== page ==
Teams in soccer’s fourth tier fight to stay afloat

Ty Otto, the owner of Oxnard Guerreros FC, stopped during his afternoon walk along a state beach in Ventura County last Thursday to count the number of people wearing masks. 

“Thirty people, maybe three masks,” Otto said.

As COVID-19 continues to affect sports around the United States, the consequences of the pandemic and people ignoring social distancing guidelines are being felt not just at the top, but also by lower-tier leagues such as the National Premier Soccer League.

While California Gov. Gavin Newsom announced that sporting events in Otto’s state could resume on June 1 without spectators, the NPSL — unofficially the fourth-tier league in the country, though it has not received a designation by U.S. Soccer — had already canceled its season as structured. 

Otto is a former semi-pro soccer player who sold his party bus business and quit his job as an after-school soccer coach to start the Oxnard club in 2016. He said that he will push through the financial hit due to the pandemic.

But like many lower-tier franchise owners, he doesn’t have the overhead to spend forever.

“I’m worried about the long term,” Otto said. “If [the pandemic] goes on through 2021, it will be an issue.” 

COVID-19 threatens ‘expensive hobby’

In late March, as sporting events were being suspended, the volunteer group of the NPSL’s Board of Directors went back and forth: Postpone the season or cancel it outright? 

“Nobody really knew what to do,” said NPSL chairman Kenny Farrell.

Farrell, who also runs the NPSL’s New Orleans Jesters, thought about the demographic of the league’s owners. Most of them also run small businesses to support themselves. Two weeks into the economic shutdown, they were beginning to feel its effects, with no indication of when people could head back to work.

Farrell knew that if he kept postponing the season until they were ready to play, owners would have to worry about spending money on the necessities — housing for the team, uniforms for the players, contracts for the home stadium sites. 

With that in mind, Farrell made the call on March 26. The NPSL became the first American national soccer league to cancel its 2020 season. 

“It was the right decision,” said Brandon Jantz, the owner of Temecula FC, who represents the West Region on the board. 

No soccer means delays and schedule adjustments for MLS and other leagues. For NPSL teams, the threat is much more existential. (Getty)

Jantz’s team debuted in the NPSL in 2014, but has struggled financially and nearly folded last season. Jantz grew up in Temecula, a city about 80 miles east of Los Angeles. He played professionally in Europe before returning to his hometown. While working a corporate job, he convinced his wife to let him cash in his 401(k) for a shot at owning an NPSL team.

With four kids aged between kindergarten and seventh grade, Jantz feels fortunate to have his family and health intact. He didn’t join the NPSL to buy a Ferrari or a house in Hawaii. But he has rent, car payments and children to feed. Jantz estimates the pandemic is costing him between $60,000 and $80,000 in league dues, facility fees and marketing. He spent $15,000 alone on renting a stadium for games that won’t be played, seats that won’t be sold and food and drink that will expire. Since starting Temecula FC, Jantz has invested more than $300,000 into the franchise.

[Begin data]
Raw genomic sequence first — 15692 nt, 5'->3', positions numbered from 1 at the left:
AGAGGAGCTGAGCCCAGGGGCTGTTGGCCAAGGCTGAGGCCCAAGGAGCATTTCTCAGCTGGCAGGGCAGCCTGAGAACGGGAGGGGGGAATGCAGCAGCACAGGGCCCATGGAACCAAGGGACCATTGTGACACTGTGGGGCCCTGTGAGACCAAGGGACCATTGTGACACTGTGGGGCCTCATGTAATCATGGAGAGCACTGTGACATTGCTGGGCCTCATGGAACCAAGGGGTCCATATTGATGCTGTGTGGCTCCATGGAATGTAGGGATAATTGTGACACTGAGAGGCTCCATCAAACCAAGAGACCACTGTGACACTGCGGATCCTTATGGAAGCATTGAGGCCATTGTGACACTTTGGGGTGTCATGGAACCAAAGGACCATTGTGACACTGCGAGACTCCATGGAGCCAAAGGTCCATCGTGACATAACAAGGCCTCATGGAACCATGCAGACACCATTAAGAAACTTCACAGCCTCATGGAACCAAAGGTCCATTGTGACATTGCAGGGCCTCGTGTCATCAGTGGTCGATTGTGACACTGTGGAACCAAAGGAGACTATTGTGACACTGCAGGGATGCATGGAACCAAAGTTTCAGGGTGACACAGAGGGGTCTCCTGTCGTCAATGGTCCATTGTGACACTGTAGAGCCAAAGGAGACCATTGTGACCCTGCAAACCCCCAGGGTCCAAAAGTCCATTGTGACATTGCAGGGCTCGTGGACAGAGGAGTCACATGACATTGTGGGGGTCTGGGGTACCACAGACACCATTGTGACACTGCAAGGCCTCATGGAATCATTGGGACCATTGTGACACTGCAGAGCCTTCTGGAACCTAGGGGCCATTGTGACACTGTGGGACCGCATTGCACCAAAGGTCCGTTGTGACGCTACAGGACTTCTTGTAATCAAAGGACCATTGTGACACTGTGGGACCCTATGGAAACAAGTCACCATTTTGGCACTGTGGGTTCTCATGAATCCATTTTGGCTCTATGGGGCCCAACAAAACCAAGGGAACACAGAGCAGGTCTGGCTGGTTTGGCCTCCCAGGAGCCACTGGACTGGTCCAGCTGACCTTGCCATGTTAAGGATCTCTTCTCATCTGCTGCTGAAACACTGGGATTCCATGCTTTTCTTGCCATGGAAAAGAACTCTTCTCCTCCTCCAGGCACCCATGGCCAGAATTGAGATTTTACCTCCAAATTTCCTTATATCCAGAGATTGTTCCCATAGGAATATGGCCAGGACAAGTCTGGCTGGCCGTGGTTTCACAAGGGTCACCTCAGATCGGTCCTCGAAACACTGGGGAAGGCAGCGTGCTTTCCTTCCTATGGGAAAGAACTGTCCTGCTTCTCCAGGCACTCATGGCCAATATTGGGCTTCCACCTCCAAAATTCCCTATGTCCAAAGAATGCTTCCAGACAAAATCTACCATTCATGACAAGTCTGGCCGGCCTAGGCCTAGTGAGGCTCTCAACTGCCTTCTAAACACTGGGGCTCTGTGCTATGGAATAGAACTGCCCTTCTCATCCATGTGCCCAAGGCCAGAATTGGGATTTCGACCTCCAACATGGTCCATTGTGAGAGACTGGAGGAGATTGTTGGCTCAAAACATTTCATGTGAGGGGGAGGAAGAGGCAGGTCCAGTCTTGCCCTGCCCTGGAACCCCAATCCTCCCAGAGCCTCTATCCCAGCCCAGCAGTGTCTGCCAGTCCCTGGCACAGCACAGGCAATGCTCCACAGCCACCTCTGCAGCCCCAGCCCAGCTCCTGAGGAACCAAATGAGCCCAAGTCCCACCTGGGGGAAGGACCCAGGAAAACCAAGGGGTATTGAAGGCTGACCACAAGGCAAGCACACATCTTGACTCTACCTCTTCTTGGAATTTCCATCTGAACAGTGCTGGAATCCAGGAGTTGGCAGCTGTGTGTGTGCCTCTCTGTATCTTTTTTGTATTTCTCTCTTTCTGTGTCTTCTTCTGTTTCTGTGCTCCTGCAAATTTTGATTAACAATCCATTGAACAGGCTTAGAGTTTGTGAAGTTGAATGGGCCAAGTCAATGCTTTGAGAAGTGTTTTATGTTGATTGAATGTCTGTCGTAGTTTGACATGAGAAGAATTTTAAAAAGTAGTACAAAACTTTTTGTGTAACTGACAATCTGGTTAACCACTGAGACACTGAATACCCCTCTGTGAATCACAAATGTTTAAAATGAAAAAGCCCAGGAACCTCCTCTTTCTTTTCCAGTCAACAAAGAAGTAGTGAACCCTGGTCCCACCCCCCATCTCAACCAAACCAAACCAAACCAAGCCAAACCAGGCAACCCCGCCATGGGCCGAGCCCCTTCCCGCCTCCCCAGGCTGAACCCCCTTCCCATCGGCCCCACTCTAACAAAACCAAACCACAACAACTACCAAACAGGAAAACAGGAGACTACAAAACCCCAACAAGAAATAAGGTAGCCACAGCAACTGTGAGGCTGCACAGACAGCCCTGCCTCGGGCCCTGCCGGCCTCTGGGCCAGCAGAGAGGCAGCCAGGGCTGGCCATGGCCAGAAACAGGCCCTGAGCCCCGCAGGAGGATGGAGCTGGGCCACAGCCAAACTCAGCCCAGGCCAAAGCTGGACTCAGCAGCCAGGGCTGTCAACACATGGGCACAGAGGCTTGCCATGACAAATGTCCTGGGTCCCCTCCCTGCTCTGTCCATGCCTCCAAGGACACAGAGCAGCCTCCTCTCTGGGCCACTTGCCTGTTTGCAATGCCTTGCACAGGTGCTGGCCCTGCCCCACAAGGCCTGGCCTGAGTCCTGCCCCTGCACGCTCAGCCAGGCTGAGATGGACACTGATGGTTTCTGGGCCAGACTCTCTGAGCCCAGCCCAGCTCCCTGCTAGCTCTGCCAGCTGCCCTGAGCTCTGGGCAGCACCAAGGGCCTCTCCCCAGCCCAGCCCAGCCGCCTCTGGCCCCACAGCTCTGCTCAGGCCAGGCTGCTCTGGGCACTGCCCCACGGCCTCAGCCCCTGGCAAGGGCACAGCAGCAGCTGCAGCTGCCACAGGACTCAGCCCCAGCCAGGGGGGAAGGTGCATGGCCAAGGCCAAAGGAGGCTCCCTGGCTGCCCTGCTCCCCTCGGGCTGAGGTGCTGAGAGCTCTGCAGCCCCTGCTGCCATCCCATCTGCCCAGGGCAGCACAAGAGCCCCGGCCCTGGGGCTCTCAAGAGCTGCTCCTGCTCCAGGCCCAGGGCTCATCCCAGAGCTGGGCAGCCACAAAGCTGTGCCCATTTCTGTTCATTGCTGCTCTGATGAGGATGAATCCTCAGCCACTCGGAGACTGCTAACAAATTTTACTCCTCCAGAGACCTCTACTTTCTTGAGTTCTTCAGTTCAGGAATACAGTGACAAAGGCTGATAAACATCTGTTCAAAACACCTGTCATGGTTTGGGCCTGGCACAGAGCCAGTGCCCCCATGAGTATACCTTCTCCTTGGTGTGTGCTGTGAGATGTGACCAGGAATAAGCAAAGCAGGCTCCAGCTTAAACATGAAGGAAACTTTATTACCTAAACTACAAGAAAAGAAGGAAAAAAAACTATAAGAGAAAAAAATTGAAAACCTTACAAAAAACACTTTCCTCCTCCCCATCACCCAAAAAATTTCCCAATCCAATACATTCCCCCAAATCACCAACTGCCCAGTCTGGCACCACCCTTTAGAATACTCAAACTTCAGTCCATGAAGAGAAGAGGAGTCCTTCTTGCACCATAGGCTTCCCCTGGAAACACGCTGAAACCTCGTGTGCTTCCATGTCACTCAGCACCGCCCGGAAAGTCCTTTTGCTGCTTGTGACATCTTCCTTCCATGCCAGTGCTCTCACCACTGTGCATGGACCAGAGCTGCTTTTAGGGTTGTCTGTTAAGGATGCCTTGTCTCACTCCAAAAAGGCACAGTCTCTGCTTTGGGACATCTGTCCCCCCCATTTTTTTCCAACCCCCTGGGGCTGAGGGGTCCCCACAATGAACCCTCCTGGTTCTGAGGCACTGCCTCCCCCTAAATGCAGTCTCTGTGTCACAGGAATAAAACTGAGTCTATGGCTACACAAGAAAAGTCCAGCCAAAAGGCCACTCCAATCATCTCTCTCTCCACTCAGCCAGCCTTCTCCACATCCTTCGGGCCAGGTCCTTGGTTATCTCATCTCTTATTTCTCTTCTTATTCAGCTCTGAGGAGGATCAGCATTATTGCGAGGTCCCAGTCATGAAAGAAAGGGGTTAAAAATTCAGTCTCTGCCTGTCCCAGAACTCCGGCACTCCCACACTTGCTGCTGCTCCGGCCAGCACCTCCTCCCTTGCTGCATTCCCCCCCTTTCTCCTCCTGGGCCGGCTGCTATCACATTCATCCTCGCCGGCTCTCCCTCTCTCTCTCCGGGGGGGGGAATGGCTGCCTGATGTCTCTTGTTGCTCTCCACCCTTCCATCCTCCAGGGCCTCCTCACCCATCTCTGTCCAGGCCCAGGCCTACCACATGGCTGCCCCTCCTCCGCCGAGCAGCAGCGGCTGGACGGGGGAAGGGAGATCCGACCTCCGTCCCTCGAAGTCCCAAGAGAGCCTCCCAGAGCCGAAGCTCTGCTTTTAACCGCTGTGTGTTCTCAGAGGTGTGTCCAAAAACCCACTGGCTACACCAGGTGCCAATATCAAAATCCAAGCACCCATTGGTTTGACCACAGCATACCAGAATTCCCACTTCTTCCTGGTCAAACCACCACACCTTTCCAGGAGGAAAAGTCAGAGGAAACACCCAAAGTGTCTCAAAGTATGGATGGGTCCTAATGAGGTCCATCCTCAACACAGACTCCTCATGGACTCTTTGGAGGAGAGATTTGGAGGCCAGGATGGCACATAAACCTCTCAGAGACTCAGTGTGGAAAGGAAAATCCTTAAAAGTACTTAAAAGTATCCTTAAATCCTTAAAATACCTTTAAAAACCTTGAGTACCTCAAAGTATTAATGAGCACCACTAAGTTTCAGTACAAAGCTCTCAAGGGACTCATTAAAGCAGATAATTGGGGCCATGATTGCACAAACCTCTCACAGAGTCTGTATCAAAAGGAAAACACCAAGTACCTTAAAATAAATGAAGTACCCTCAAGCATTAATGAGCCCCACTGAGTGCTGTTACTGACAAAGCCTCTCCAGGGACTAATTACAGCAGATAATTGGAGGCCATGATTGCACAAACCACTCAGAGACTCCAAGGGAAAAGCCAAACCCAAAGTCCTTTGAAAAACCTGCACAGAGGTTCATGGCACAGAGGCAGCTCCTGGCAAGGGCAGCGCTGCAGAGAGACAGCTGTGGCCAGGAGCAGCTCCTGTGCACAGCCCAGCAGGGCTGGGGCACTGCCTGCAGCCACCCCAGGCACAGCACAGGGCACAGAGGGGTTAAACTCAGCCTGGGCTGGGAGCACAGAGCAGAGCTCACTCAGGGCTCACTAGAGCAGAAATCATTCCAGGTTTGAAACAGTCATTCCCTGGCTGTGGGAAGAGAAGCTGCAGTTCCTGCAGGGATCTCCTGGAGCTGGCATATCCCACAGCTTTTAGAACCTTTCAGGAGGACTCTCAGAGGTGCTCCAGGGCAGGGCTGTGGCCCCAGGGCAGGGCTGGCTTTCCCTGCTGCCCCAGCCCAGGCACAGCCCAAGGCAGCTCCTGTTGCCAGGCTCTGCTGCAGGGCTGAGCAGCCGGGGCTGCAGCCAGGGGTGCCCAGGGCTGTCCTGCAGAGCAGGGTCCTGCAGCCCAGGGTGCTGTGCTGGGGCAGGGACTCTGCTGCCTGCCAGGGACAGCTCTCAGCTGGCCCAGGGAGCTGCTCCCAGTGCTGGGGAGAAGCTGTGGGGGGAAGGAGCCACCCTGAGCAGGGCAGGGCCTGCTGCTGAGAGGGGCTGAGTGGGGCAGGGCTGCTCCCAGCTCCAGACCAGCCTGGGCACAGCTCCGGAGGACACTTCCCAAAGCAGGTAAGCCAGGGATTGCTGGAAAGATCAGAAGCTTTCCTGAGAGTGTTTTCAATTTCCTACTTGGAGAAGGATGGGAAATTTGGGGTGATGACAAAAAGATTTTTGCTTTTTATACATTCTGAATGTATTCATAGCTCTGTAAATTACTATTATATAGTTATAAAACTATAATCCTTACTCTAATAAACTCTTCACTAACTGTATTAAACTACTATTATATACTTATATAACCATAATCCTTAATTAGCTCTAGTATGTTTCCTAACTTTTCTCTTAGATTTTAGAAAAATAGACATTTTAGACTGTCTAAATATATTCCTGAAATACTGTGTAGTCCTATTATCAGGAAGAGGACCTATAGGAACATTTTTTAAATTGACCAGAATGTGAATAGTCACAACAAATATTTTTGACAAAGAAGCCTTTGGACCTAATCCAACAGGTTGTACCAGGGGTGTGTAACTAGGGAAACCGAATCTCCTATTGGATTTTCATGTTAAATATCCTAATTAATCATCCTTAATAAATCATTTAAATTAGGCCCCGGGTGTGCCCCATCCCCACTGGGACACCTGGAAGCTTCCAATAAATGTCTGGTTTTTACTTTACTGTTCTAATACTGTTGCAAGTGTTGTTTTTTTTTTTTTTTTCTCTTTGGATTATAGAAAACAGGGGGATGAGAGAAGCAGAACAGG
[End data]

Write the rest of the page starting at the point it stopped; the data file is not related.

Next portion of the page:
“If you take the soccer side out of it and look at the business side of it, it’s horrible,” Jantz said. “If I just ran a restaurant or a retail shop, I probably would have already filed for bankruptcy, washed it, gone on to something else.”

Jantz still works 10-hour days, keeping in touch with coaches around the league and running Temecula FC’s eNPSL team. But he’s generated zero revenue since March 14 and feels uncomfortable asking for money when his community is suffering. 

“Our service is games and entertainment,” Jantz said. “And we can’t provide any of our services.” 

Just how many teams drop out because of the pandemic won’t be clear until September, according to Farrell. Even in a typical year, a few teams will fall out. But Farrell expects more teams than normal to fold. 

“I’m spending tens of thousands of dollars a year,” said Meir Cohen, the owner of the NPSL’s Las Vegas Legends. “Some years, I lose six figures for the game I love.”

Cohen, who owns a sports complex 15 minutes away from The Strip where the team trains, doesn’t think the pandemic will shut down the Legends. He’s worked too hard to get here. Cohen grew up in Israel, and fell in love with soccer at the age of 9, using the game as an outlet after his parents divorced. He joined the Israeli army at 18, and thought his soccer career was over. 

Cohen moved to Los Angeles in 1996, and worked in a dry-cleaning business in Hollywood where he served some of the industry’s biggest movie stars. On the side, he managed a soccer facility. But he soon realized his passion in the latter. He looked around for an area where he could build a soccer community, and settled on Las Vegas. In 2012, the Legends were born as an indoor soccer team, and this season was their first in the NPSL.

“Even in tough times, you don’t throw away your love because it’s hard,” Cohen said. “It’s not something that you just quit. It’s not easy. I know everything costs money, and for some guys they may not afford it. I understand some guys might have to shut down their organization. I’ll do my best to keep the dream alive.” 

The NPSL is offering partial refunds in credits to clubs that will apply toward next season’s dues. Yet for some owners, it might not be enough.